The short answer: Give it a whirl; it might work for you—just make sure it works long before race day.

Q: No matter what I eat, I have GI issues. Should I try an all-liquid race day diet? – Gut Checked

The short answer: Give it a whirl; it might work for you—just make sure it works long before race day. Take a look at Cody Beals, a professional triathlete with multiple 70.3 wins to his name who turned to a race-day liquid diet for the same reason you’re asking about it: to meet fuel and hydration needs without taxing his gut.

Want to be like Beals? Start slow. Aim for 30 grams of carbs and electrolytes per 20 ounces of fluid, and monitor energy levels and gut tolerance. Dial up the carbohydrate concentration as needed and as the gut allows. (See options below to get started.) For athletes with particularly sensitive guts, it can help to choose liquids free from protein and fat—slower digesting macronutrients that may cause issues.

Besides better tummy comfort, what can you expect from going all-in on liquid? Possible performance gains thanks to the fact that fluid empties out of the gut faster than solids, leading to quicker fuel utilization and possibly better tolerance. A study recently published in the International Journal of Sport Nutrition and Exercise Metabolism found that intake of solid fuel (bars) during intense cycling was more likely to increase gut discomfort and perceived exertion compared to gels or sports drinks. Researchers even found, in this admittedly small study of 12 well-trained cyclists, that solids reduced peak power versus gels.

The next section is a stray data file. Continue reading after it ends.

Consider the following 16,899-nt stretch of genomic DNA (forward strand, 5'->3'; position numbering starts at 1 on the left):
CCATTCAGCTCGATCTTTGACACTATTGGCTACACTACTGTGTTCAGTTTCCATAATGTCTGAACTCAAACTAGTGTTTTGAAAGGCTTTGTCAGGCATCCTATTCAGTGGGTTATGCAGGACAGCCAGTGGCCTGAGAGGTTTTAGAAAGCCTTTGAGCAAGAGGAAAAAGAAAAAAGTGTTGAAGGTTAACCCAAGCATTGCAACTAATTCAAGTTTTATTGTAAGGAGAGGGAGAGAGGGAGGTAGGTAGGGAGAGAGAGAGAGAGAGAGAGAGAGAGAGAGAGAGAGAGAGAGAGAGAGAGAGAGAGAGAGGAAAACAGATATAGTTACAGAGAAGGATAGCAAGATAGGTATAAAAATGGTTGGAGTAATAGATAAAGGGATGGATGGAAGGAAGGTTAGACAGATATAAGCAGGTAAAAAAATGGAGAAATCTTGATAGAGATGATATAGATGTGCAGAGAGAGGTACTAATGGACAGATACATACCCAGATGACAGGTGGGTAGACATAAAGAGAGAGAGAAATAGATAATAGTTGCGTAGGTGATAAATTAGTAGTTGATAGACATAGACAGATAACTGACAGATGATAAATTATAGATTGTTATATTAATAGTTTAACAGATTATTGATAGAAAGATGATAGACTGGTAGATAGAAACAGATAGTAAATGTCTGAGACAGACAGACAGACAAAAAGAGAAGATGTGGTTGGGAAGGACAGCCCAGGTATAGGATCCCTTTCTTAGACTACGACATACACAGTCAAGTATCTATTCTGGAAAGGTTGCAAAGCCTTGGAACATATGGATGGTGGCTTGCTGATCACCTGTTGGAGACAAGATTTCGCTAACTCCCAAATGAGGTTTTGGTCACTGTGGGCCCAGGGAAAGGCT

Just remember, as with any fueling strategy, there can be drawbacks. On days where thirst is not paramount, for instance, athletes need to remind themselves to drink for their sole source of energy. Additionally, if a bottle or two drops from your cages while riding, you could be running on empty until transition, which can result in significant energy deficits and a consequent bonk. Finally, you must take care to not over-concentrate carbs or over-drink electrolyte-devoid beverages as intolerance or hyponatremia can occur, respectively.

Still, athletes in search of a fueling strategy that meets energy needs without bombarding the gut should consider trying the all-liquid approach.

RELATED: How to Plan an Ironman Nutrition Strategy

All-Liquid Diet Starters

Tailwind Endurance Nutrition
A blend of glucose, sucrose, and electrolytes mixes with water to meet energy, hydration, and electrolyte needs. One scoop provides 100 calories with 25 grams of carbs and electrolytes. Mix 2-3 scoops (50-75g of carbs) in 24 ounces of water per hour.

Heed Sports Drink
Each scoop supplies 100 calories and 27 grams of carbs from maltodextrin (carb more complex than sucrose or glucose that is generally well-tolerated), along with balanced electrolytes and ingredients designed to buffer lactic acid and help balance energy levels.

Field Work Nutrition Powder
For pre- and post- workout liquid diet adherents, each scoop (best blended in a smoothie) has 100 calories, 9.5 grams of carbs, and 10 grams of protein alongside a host of fruit and veggie compounds and pro/prebiotics.

Make Your Own
Myoplex Hydrate contains a blend of electrolytes from foods like sea salt and coconut, and a small amount of carbs from dextrose. Supplement it with your favorite carb and protein powders if you wish for more energy. *Note: Beals and the author of this article are Myoplex ambassadors.